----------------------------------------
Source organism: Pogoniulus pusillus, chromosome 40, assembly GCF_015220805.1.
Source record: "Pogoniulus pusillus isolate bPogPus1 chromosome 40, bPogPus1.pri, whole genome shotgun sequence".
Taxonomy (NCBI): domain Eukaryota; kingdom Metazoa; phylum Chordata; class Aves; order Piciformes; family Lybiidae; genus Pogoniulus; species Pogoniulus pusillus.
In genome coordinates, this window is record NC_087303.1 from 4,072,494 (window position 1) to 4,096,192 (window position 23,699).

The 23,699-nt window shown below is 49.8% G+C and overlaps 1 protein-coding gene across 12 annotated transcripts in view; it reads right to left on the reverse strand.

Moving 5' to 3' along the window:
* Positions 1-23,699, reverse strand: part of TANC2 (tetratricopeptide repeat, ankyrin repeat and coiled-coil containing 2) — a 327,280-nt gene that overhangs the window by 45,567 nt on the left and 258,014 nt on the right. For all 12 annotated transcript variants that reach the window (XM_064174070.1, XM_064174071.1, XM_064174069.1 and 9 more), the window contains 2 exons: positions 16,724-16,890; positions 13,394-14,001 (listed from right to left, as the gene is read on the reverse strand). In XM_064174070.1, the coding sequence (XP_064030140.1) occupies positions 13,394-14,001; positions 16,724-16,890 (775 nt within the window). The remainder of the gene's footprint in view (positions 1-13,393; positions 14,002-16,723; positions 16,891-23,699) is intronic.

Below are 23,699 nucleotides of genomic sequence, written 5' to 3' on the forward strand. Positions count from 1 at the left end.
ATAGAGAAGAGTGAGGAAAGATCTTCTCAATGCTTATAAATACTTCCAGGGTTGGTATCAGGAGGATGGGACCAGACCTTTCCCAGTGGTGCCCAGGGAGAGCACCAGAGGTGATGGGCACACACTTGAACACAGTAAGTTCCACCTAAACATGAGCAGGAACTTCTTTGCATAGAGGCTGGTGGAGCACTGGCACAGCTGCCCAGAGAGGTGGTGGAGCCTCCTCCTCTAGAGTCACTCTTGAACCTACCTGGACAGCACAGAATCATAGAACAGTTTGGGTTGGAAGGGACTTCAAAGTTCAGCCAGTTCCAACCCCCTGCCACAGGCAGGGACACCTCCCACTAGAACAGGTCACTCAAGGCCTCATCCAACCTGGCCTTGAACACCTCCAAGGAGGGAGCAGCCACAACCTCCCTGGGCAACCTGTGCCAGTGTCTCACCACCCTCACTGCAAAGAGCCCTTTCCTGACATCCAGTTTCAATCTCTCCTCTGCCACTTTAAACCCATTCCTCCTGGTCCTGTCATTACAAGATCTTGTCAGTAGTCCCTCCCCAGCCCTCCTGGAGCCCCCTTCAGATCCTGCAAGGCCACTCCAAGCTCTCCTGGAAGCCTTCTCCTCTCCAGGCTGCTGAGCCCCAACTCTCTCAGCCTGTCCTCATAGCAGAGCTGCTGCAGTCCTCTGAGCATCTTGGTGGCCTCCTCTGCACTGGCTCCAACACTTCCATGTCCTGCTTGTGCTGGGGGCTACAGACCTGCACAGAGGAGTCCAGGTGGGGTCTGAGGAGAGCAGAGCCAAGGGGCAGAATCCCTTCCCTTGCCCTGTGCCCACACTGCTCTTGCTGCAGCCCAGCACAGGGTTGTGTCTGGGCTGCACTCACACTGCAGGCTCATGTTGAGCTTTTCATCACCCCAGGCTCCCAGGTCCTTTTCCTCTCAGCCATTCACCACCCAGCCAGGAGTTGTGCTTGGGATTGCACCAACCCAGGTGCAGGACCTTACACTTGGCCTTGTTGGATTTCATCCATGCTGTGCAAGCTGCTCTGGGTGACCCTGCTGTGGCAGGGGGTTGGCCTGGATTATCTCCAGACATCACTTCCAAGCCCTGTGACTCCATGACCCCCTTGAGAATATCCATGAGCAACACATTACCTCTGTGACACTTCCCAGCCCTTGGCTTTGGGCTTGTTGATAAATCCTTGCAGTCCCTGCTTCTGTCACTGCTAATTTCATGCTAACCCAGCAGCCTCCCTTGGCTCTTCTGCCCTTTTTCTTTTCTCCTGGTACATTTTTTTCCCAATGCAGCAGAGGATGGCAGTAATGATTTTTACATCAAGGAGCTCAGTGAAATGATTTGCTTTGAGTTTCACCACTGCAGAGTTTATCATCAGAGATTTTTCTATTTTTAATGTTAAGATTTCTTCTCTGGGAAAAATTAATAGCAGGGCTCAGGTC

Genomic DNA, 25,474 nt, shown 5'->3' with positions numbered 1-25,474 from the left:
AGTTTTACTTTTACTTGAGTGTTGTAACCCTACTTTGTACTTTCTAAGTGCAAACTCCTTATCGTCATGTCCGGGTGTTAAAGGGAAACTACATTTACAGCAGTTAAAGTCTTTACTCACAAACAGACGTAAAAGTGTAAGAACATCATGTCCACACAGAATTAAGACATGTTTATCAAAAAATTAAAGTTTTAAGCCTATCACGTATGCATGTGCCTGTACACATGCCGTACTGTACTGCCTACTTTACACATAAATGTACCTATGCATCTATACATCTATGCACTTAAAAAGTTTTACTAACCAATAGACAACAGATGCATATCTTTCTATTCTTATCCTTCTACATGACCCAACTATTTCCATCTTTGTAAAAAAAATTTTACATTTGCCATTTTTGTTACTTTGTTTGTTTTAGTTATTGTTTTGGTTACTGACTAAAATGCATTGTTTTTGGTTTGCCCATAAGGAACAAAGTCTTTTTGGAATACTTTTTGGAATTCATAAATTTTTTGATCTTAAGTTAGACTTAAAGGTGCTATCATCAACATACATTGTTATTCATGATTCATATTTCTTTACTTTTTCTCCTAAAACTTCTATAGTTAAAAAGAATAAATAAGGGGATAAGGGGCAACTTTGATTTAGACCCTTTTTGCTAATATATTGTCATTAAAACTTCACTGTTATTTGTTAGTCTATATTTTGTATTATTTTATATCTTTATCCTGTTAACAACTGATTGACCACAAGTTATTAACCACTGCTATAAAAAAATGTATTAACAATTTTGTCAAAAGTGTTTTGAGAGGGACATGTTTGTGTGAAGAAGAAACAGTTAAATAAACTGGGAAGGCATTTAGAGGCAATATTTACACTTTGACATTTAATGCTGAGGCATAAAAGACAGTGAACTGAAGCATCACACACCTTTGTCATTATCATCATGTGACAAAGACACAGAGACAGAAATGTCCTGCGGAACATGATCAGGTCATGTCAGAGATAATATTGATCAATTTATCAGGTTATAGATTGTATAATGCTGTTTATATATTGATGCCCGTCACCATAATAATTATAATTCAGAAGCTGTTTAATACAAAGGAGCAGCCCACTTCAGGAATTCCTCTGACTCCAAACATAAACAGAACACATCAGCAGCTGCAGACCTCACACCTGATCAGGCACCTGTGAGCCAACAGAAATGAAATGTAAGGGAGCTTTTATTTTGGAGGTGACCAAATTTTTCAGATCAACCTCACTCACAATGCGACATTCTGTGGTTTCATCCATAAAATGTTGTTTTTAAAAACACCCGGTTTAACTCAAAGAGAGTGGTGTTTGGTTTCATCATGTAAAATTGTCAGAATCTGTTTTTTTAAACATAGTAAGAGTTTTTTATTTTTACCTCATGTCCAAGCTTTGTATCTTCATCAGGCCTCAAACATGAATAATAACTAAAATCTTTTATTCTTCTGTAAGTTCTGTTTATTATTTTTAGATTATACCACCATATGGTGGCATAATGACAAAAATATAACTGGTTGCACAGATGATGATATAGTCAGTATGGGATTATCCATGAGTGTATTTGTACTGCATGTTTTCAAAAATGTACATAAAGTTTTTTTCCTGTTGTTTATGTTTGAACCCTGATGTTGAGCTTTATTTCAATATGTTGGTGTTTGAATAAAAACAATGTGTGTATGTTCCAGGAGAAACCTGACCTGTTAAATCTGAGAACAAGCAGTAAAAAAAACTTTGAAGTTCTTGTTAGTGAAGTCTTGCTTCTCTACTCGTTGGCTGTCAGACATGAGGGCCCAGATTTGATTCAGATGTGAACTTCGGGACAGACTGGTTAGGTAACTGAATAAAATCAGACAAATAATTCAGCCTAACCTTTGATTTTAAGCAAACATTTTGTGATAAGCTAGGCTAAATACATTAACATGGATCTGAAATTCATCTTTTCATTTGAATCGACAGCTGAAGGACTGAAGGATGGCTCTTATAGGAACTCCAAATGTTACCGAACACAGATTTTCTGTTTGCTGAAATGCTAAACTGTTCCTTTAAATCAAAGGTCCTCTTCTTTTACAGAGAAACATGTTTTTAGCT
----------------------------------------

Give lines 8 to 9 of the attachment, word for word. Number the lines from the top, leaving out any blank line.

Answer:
Below are 23,699 nucleotides of genomic sequence, written 5' to 3' on the forward strand. Positions count from 1 at the left end.
ATAGAGAAGAGTGAGGAAAGATCTTCTCAATGCTTATAAATACTTCCAGGGTTGGTATCAGGAGGATGGGACCAGACCTTTCCCAGTGGTGCCCAGGGAGAGCACCAGAGGTGATGGGCACACACTTGAACACAGTAAGTTCCACCTAAACATGAGCAGGAACTTCTTTGCATAGAGGCTGGTGGAGCACTGGCACAGCTGCCCAGAGAGGTGGTGGAGCCTCCTCCTCTAGAGTCACTCTTGAACCTACCTGGACAGCACAGAATCATAGAACAGTTTGGGTTGGAAGGGACTTCAAAGTTCAGCCAGTTCCAACCCCCTGCCACAGGCAGGGACACCTCCCACTAGAACAGGTCACTCAAGGCCTCATCCAACCTGGCCTTGAACACCTCCAAGGAGGGAGCAGCCACAACCTCCCTGGGCAACCTGTGCCAGTGTCTCACCACCCTCACTGCAAAGAGCCCTTTCCTGACATCCAGTTTCAATCTCTCCTCTGCCACTTTAAACCCATTCCTCCTGGTCCTGTCATTACAAGATCTTGTCAGTAGTCCCTCCCCAGCCCTCCTGGAGCCCCCTTCAGATCCTGCAAGGCCACTCCAAGCTCTCCTGGAAGCCTTCTCCTCTCCAGGCTGCTGAGCCCCAACTCTCTCAGCCTGTCCTCATAGCAGAGCTGCTGCAGTCCTCTGAGCATCTTGGTGGCCTCCTCTGCACTGGCTCCAACACTTCCATGTCCTGCTTGTGCTGGGGGCTACAGACCTGCACAGAGGAGTCCAGGTGGGGTCTGAGGAGAGCAGAGCCAAGGGGCAGAATCCCTTCCCTTGCCCTGTGCCCACACTGCTCTTGCTGCAGCCCAGCACAGGGTTGTGTCTGGGCTGCACTCACACTGCAGGCTCATGTTGAGCTTTTCATCACCCCAGGCTCCCAGGTCCTTTTCCTCTCAGCCATTCACCACCCAGCCAGGAGTTGTGCTTGGGATTGCACCAACCCAGGTGCAGGACCTTACACTTGGCCTTGTTGGATTTCATCCATGCTGTGCAAGCTGCTCTGGGTGACCCTGCTGTGGCAGGGGGTTGGCCTGGATTATCTCCAGACATCACTTCCAAGCCCTGTGACTCCATGACCCCCTTGAGAATATCCATGAGCAACACATTACCTCTGTGACACTTCCCAGCCCTTGGCTTTGGGCTTGTTGATAAATCCTTGCAGTCCCTGCTTCTGTCACTGCTAATTTCATGCTAACCCAGCAGCCTCCCTTGGCTCTTCTGCCCTTTTTCTTTTCTCCTGGTACATTTTTTTCCCAATGCAGCAGAGGATGGCAGTAATGATTTTTACATCAAGGAGCTCAGTGAAATGATTTGCTTTGAGTTTCACCACTGCAGAGTTTATCATCAGAGATTTTTCTATTTTTAATGTTAAGATTTCTTCTCTGGGAAAAATTAATAGCAGGGCTCAGGTC